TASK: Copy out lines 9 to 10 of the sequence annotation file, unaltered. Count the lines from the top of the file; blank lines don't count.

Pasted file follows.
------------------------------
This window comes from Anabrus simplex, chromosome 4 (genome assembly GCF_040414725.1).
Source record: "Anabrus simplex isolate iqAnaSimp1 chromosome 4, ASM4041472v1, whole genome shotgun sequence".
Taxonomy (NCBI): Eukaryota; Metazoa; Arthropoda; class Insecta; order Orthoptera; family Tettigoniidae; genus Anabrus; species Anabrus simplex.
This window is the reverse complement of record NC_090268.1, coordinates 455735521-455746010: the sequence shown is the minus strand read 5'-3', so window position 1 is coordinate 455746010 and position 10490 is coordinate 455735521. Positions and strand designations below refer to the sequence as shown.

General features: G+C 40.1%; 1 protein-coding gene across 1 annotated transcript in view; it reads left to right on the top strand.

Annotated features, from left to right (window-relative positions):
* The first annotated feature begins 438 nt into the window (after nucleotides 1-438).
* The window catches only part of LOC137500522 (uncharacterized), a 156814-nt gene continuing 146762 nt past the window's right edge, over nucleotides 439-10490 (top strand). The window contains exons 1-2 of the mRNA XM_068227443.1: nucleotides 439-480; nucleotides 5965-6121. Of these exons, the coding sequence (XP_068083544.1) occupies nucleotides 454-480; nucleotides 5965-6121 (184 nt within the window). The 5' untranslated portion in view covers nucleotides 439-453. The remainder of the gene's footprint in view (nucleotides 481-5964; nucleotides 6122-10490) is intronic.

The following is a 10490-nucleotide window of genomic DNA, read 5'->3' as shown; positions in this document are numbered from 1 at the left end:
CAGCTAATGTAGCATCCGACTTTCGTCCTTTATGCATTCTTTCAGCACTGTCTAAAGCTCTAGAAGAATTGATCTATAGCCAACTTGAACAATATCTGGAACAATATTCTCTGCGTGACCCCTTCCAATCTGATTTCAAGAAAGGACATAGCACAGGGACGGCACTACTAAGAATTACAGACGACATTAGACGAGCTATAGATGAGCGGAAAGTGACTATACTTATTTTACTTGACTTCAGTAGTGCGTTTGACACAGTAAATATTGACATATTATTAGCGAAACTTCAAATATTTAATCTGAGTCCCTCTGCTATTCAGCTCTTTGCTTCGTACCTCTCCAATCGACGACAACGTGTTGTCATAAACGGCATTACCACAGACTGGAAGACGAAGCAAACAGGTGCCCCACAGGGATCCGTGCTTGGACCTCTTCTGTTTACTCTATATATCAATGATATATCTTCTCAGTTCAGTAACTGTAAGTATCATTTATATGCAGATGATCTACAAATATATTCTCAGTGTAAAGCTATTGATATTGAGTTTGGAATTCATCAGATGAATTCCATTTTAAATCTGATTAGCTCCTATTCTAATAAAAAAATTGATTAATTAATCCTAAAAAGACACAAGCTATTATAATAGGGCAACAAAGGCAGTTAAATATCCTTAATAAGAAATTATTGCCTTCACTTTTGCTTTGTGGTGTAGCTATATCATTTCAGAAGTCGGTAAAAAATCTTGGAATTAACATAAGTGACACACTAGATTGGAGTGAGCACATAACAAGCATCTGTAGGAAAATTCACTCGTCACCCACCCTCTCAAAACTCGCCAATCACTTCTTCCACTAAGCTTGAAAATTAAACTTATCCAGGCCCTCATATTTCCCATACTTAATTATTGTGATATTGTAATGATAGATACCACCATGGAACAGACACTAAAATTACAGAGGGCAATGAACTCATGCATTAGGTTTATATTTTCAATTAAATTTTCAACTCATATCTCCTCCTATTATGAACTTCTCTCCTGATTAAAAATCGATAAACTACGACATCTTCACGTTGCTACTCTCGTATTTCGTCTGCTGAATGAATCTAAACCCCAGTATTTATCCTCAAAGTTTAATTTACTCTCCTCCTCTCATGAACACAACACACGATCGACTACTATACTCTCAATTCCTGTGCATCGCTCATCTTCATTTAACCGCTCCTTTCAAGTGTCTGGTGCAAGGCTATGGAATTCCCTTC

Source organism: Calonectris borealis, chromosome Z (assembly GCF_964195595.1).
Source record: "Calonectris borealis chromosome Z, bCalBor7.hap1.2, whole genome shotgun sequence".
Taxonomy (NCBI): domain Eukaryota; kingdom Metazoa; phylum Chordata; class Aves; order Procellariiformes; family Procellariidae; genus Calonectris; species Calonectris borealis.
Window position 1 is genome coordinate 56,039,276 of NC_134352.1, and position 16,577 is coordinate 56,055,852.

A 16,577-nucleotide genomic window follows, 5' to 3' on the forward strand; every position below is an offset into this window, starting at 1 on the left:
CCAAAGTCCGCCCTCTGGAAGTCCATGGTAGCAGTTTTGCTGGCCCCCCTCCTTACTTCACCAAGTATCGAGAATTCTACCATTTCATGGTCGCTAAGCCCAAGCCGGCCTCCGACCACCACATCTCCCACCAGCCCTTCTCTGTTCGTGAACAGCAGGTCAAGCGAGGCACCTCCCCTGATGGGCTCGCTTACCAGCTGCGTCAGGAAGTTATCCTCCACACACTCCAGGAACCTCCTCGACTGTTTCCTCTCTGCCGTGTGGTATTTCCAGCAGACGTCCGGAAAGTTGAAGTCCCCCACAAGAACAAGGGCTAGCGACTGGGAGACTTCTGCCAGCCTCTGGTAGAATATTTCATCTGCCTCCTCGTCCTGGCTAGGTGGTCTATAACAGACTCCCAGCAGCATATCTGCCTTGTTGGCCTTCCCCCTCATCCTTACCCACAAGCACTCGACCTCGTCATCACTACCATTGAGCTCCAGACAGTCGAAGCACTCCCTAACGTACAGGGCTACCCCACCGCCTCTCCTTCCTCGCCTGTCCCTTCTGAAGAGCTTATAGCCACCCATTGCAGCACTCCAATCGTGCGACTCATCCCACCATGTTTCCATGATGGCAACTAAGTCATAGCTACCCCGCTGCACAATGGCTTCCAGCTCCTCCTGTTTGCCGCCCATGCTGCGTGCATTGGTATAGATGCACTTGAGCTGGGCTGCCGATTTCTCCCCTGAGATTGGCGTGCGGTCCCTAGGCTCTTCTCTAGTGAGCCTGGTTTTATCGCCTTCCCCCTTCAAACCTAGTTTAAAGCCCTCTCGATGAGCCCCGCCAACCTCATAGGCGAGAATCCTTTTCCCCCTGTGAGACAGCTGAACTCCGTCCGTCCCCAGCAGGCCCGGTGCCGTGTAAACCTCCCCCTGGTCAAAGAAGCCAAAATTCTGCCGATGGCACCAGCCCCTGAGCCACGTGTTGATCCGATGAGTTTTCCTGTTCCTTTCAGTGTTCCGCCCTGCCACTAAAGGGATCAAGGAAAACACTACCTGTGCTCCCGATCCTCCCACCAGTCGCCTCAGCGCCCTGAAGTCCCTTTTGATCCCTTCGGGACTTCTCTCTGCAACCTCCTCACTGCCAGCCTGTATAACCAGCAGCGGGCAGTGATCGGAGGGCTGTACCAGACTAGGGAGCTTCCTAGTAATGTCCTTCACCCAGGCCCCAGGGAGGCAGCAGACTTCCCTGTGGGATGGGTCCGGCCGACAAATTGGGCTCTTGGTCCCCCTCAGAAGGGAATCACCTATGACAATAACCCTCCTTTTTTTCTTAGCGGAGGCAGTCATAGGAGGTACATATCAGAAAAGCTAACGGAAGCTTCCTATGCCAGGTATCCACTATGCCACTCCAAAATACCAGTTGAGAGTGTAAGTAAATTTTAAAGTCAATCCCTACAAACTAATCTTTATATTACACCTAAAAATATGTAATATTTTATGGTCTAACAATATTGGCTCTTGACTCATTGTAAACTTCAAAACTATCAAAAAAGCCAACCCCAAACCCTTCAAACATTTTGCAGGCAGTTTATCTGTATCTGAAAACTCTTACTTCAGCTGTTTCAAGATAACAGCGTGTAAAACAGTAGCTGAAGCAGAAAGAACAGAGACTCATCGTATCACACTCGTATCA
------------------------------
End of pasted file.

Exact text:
The following is a 10490-nucleotide window of genomic DNA, read 5'->3' as shown; positions in this document are numbered from 1 at the left end:
CAGCTAATGTAGCATCCGACTTTCGTCCTTTATGCATTCTTTCAGCACTGTCTAAAGCTCTAGAAGAATTGATCTATAGCCAACTTGAACAATATCTGGAACAATATTCTCTGCGTGACCCCTTCCAATCTGATTTCAAGAAAGGACATAGCACAGGGACGGCACTACTAAGAATTACAGACGACATTAGACGAGCTATAGATGAGCGGAAAGTGACTATACTTATTTTACTTGACTTCAGTAGTGCGTTTGACACAGTAAATATTGACATATTATTAGCGAAACTTCAAATATTTAATCTGAGTCCCTCTGCTATTCAGCTCTTTGCTTCGTACCTCTCCAATCGACGACAACGTGTTGTCATAAACGGCATTACCACAGACTGGAAGACGAAGCAAACAGGTGCCCCACAGGGATCCGTGCTTGGACCTCTTCTGTTTACTCTATATATCAATGATATATCTTCTCAGTTCAGTAACTGTAAGTATCATTTATATGCAGATGATCTACAAATATATTCTCAGTGTAAAGCTATTGATATTGAGTTTGGAATTCATCAGATGAATTCCATTTTAAATCTGATTAGCTCCTATTCTAATAAAAAAATTGATTAATTAATCCTAAAAAGACACAAGCTATTATAATAGGGCAACAAAGGCAGTTAAATATCCTTAATAAGAAATTATTGCCTTCACTTTTGCTTTGTGGTGTAGCTATATCATTTCAGAAGTCGGTAAAAAATCTTGGAATTAACATAAGTGACACACTAGATTGGAGTGAGCACATAACAAGCATCTGTAGGAAAATTCACTCGTCACCCACCCTCTCAAAACTCGCCAATCACTTCTTCCACTAAGCTTGAAAATTAAACTTATCCAGGCCCTCATATTTCCCATACTTAATTATTGTGATATTGTAATGATAGATACCACCATGGAACAGACACTAAAATTACAGAGGGCAATGAACTCATGCATTAGGTTTATATTTTCAATTAAATTTTCAACTCATATCTCCTCCTATTATGAACTTCTCTCCTGATTAAAAATCGATAAACTACGACATCTTCACGTTGCTACTCTCGTATTTCGTCTGCTGAATGAATCTAAACCCCAGTATTTATCCTCAAAGTTTAATTTACTCTCCTCCTCTCATGAACACAACACACGATCGACTACTATACTCTCAATTCCTGTGCATCGCTCATCTTCATTTAACCGCTCCTTTCAAGTGTCTGGTGCAAGGCTATGGAATTCCCTTC